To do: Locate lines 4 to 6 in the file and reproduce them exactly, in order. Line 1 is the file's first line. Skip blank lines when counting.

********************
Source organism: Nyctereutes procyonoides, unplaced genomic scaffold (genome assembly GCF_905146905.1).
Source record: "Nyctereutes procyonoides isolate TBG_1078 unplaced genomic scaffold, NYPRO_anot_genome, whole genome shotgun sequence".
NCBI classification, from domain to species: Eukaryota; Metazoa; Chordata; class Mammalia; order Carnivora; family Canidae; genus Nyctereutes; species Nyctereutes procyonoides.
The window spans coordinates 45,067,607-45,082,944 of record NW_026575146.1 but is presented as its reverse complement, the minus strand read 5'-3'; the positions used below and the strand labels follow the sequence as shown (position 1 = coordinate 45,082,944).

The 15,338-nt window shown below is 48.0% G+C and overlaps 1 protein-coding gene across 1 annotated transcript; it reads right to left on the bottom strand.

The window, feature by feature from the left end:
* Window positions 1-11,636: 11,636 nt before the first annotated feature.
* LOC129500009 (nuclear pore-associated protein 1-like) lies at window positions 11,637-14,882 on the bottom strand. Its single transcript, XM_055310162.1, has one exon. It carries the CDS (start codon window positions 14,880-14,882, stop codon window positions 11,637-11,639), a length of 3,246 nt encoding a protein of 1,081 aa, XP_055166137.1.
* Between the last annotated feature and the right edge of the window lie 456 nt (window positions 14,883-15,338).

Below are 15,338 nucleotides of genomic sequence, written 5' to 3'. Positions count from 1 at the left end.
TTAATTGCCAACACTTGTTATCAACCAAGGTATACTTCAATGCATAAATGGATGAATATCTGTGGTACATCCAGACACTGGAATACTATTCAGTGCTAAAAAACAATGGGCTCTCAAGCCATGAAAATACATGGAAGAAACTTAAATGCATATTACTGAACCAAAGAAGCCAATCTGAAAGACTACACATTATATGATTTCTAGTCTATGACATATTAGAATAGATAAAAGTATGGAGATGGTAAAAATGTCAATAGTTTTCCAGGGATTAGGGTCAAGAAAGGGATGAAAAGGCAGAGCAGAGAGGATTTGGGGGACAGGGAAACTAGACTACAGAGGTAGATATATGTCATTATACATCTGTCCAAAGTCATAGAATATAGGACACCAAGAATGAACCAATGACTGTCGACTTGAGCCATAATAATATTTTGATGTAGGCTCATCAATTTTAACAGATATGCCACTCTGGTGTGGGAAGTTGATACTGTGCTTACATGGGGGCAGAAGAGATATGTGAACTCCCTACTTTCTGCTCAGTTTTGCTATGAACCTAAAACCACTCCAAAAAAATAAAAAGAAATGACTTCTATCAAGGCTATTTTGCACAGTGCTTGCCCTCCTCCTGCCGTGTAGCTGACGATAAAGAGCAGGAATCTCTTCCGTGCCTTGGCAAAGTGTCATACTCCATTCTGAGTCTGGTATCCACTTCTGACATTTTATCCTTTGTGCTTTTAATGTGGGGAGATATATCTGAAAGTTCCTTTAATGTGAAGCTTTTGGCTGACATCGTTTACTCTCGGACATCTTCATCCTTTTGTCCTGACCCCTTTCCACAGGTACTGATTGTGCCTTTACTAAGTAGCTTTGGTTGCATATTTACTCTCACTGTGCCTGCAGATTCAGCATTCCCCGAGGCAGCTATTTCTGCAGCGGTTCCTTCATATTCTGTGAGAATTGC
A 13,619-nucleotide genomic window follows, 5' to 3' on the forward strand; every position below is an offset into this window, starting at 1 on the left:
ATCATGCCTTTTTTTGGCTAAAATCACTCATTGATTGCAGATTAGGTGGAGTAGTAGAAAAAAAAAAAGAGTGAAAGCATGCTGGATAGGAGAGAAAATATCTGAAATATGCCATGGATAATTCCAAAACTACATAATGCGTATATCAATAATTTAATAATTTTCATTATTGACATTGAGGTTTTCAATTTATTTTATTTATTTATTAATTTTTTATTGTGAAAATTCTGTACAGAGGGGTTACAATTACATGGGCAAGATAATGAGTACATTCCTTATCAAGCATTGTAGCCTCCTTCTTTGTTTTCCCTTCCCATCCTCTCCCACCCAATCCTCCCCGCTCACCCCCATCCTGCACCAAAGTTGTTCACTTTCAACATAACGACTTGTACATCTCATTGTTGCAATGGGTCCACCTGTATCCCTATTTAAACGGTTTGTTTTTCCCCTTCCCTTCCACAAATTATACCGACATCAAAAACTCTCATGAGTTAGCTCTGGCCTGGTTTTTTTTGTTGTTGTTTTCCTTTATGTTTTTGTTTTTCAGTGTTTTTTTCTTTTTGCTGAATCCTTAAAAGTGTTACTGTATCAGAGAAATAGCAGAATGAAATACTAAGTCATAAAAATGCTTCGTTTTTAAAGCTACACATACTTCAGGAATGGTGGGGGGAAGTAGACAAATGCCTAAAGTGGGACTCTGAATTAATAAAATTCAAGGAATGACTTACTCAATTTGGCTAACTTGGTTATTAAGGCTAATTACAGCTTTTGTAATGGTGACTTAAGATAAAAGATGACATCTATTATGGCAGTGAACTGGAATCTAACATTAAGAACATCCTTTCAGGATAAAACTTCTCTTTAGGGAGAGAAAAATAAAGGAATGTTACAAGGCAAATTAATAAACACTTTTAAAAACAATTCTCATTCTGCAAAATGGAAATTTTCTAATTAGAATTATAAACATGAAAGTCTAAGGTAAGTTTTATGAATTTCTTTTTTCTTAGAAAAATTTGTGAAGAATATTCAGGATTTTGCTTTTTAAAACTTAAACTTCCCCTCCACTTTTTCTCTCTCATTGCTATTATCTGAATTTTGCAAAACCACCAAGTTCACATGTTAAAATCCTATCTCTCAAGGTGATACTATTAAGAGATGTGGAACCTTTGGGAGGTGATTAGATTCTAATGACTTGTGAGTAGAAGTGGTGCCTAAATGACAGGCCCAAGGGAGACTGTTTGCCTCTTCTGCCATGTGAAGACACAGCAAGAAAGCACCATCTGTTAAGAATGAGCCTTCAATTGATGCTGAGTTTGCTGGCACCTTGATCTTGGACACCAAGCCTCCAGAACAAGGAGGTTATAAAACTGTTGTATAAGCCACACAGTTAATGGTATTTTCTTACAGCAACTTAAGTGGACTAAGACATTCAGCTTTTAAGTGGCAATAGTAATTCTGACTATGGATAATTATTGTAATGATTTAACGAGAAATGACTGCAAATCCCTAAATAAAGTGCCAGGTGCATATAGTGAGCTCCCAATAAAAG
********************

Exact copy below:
The window spans coordinates 45,067,607-45,082,944 of record NW_026575146.1 but is presented as its reverse complement, the minus strand read 5'-3'; the positions used below and the strand labels follow the sequence as shown (position 1 = coordinate 45,082,944).

The 15,338-nt window shown below is 48.0% G+C and overlaps 1 protein-coding gene across 1 annotated transcript; it reads right to left on the bottom strand.

The window, feature by feature from the left end: